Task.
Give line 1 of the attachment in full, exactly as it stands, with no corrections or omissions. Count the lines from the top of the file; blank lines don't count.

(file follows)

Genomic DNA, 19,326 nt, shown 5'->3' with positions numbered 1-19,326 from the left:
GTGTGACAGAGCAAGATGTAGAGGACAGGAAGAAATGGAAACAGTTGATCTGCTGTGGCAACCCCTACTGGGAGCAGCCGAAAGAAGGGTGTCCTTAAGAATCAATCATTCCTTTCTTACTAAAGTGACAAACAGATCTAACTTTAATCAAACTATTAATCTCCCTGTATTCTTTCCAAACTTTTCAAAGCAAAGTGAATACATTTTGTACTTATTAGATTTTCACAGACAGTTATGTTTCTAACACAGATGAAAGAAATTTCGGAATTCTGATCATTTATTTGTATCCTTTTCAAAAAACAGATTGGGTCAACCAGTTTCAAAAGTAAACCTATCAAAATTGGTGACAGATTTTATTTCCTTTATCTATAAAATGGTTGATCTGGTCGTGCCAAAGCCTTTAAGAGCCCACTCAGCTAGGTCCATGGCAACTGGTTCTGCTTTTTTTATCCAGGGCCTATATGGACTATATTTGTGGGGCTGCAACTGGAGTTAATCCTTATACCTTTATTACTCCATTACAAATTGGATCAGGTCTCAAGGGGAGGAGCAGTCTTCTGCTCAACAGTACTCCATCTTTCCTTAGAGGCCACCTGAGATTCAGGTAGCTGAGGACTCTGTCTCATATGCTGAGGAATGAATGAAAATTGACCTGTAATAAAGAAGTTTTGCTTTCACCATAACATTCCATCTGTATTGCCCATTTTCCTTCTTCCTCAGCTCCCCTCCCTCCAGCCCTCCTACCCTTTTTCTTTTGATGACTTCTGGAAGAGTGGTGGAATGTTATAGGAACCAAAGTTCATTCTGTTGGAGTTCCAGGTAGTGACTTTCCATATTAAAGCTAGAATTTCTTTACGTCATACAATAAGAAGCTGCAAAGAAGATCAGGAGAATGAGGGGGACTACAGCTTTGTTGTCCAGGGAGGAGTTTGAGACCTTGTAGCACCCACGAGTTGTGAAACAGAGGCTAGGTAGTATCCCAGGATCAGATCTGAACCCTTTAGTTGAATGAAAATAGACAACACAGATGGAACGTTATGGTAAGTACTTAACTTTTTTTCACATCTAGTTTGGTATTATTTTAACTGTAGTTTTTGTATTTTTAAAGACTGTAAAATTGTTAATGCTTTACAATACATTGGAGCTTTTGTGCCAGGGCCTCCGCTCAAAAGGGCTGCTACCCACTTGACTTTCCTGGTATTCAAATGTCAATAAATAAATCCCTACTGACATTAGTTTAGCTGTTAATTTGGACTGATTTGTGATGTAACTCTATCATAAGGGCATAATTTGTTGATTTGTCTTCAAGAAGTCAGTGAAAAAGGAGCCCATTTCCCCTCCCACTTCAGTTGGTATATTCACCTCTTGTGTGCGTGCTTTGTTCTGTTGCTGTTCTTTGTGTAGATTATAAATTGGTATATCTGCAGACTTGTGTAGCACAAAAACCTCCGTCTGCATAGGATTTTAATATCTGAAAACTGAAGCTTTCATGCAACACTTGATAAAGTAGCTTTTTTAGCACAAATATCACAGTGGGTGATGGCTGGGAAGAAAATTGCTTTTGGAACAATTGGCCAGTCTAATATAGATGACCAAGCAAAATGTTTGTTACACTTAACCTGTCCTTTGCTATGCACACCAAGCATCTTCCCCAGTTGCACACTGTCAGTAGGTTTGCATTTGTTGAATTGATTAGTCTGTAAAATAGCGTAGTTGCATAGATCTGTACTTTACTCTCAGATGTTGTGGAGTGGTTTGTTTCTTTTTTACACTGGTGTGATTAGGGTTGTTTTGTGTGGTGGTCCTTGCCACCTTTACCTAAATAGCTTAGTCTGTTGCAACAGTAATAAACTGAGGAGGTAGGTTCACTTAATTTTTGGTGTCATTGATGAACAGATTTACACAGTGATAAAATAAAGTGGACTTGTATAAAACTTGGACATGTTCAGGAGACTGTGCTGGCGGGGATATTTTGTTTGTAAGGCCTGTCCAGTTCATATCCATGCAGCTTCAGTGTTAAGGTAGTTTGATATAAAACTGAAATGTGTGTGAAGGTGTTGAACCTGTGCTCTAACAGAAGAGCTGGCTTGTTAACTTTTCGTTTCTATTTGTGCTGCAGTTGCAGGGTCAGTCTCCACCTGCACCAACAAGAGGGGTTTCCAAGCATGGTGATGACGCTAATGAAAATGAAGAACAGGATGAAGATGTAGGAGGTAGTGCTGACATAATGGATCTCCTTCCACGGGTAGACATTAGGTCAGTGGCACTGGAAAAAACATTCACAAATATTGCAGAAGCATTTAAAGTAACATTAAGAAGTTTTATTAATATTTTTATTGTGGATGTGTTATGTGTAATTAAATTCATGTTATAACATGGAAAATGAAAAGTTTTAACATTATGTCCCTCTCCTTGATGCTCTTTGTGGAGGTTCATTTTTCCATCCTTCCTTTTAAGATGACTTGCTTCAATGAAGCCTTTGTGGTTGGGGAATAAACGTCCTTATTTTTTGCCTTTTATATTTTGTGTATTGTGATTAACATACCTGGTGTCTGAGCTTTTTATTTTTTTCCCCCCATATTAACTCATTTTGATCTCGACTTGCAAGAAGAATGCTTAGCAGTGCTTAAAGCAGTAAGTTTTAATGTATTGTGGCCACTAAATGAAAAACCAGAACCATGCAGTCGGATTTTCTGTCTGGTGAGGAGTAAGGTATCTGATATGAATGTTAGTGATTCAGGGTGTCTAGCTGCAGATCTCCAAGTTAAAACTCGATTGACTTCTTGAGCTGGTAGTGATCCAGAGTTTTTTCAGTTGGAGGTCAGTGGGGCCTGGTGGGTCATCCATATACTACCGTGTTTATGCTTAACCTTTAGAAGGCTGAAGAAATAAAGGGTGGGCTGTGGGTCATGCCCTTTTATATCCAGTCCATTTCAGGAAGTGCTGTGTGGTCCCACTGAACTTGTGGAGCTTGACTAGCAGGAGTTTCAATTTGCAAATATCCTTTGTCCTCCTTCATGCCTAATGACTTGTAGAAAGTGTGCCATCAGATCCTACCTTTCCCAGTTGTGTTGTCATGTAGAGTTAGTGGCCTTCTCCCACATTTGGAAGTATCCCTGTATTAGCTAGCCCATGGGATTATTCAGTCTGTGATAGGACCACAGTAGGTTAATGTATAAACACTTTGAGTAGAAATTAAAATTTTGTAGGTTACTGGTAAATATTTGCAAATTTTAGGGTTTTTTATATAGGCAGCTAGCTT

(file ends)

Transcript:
Genomic DNA, 19,326 nt, shown 5'->3' with positions numbered 1-19,326 from the left: